Skye William Eade

There is growing evidence that artists with dyslexia experience heightened visual awareness. One artist who is taking this idea in a slightly different direction is London Met PhD researcher and artist Skye William Eade, who is exploring the link between artists with dyslexia and the notion of ‘the sublime’ in his research.

Tell us more about your PhD topic and why you chose it.

Having been diagnosed with dyslexia about 12 years ago, I was aware that this had some influence on my creative leaning and preference for the visual image. I was also becoming aware of an interest in sublime principles. So, I wanted to explore this further.

What does ‘the sublime’ mean to you?

The sublime is such a vast area in the arts. I relate to an ‘otherness’ of the sublime; this ‘something out there’ that we cannot fully grasp, or that sense of ‘outsider’ experienced by dyslexic artists and how this can inspire us to transcend the perceived limits of this learning difference.

Can you tell us more about the research methods you’ll use to carry out your studies?

My PhD research is practice-based which involves discovering how my work can lead to new understanding of the artmaking process of dyslexic artists. I explore the making of my work using reflexive documentation such as audio and video diaries for example. I have also completed qualitative interviews using a semi-structured interview guide with a cohort of twenty dyslexic artist participants to explore their lived experience. The next phase of my research is a workshop to explore their artmaking process. The PhD will culminate with an exhibition of selected dyslexic artists work.

What real-world impact do you hope that your research will have?

With the scarcity of research on dyslexic artists, I hope that my research will make an important addition to the study of dyslexia and creativity.

In your own work, water seems to be a particular focus. Why is this?

I am fascinated with the mirror effect of water which I find most appealing especially the way it morphs perception. Water has also been used as a metaphor for transcendence.

What do you think having dyslexia has brought to your own work?

I believe that dyslexia is really about differences in perception, especially multisensory perception.

Tell us a little bit about yourself (where you’re from, where you grew up)

I was born in Sheerness, a small town in the Isle of Sheppey, and moved inland at the age of seven. I grew up in the wonderful countryside up on the North Downs in Kent.

What brought you to London Met initially?

After finishing my master’s degree, I felt I needed to proceed to PhD to further my understanding of my practice. Whilst studying master’s in fine art in another university, some former colleagues brought the name of the famous art school in London Met to my attention. This sparked my interest to look for a PhD supervisor in London Met at its prestigious School of Art, Architecture and Design.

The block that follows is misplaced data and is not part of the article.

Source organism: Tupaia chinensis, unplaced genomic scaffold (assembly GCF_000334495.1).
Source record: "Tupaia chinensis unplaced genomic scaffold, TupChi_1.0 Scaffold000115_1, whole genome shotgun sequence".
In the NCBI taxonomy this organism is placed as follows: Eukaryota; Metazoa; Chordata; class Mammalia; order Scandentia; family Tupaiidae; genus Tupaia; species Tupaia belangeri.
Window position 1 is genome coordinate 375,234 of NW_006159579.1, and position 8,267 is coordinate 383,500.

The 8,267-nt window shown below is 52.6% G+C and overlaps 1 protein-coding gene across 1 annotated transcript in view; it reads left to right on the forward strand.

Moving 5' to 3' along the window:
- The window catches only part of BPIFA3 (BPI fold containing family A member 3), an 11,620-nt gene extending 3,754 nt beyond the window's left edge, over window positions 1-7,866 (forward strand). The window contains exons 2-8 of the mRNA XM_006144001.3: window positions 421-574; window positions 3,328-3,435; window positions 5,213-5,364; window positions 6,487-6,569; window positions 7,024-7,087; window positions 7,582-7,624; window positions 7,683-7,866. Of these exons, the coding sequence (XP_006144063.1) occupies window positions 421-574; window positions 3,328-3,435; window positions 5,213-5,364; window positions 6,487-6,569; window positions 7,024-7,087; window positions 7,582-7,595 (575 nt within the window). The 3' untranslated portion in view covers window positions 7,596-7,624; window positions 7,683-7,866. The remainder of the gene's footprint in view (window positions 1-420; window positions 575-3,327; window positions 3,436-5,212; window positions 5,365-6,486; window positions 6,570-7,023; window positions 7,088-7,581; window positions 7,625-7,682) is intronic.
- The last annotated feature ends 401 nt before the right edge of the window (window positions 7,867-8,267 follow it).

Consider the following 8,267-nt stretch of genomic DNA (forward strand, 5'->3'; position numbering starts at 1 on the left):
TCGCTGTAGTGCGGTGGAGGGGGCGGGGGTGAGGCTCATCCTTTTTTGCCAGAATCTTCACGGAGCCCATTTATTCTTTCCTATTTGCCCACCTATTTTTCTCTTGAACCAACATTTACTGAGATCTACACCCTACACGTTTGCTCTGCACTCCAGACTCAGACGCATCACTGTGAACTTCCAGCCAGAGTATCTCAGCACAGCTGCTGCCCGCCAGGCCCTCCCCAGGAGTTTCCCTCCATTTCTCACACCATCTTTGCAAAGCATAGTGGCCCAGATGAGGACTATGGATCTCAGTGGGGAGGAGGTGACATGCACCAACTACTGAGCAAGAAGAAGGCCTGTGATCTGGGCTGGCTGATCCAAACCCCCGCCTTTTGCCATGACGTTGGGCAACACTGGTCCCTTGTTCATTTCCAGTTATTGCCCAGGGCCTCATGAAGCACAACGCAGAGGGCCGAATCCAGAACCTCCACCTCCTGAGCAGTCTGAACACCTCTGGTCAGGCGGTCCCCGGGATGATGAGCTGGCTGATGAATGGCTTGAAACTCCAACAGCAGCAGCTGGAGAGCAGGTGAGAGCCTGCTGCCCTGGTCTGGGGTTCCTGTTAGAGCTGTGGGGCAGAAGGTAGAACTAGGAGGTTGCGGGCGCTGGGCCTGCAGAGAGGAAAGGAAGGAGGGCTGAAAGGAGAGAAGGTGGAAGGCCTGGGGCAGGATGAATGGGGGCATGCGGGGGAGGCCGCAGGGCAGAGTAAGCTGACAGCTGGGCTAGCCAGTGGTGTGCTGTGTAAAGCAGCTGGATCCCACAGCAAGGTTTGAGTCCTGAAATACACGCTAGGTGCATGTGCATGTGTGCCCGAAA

What does studying at London Met mean to you? 

Being accepted in London Met and now studying for my PhD gives me the opportunity to pursue my passion and interest in exploring art and dyslexia. This is something that is very important to me as it is part of my identity. My entire life’s work as an artist has brought me to London Met. 

I understand you’re affiliated with the University’s Centre for Creative Arts, Cultures and Engagement (CREATURE). Tell us more about the Centre and what the benefits have been for you.

CREATURE’s Deputy Director, Dr Jacek Ludwig Scarso, is also one of my esteemed supervisors. I attend many of the events of CREATURE and find this very relevant and supportive to my area of research. Many of the discussions and discourses in CREATURE forum are issues and trends in the field of art which are helpful in my PhD studies.

What is your biggest passion in life and where did that passion come from?

My entire adult life I have been passionate about art, and I think my diligence in this area has been inspired by my parents’ diligence and commitment in life.

What drives you?

I have always been driven by the freedom and autonomy that comes with making art in these times. Despite the adversity faced by artists like myself, I have remained faithful in pursuing this passion.

What’s the proudest moment in your life?

My proudest moments are usually linked to creation – whether it be my children or my work.

Tell us a little bit about your interests outside of uni and why they are important to you.

I try to maintain a healthy lifestyle. I regularly practice a yoga routine and meditation. I also like to run. I love the outdoors and recently, I have just learnt to drive so I wish to do road trips and explore the UK independently.

What’s next after your PhD?

I am not entirely sure what is next after the PhD. I wish to further explore dyslexia and art, as a practicing artist and researcher. 

Do you have any advice for anyone else considering research at London Met?

I believe that London Met offers fantastic opportunities to pursue research in your field. Immerse yourself. Join every opportunity that London Met has to offer. There’s so much going on. London Met offers a vibrant experience to student life.

Skye William Eade standing outside looking up

"With the scarcity of research on dyslexic artists, I hope that my research will make an important addition to the study of dyslexia and creativity."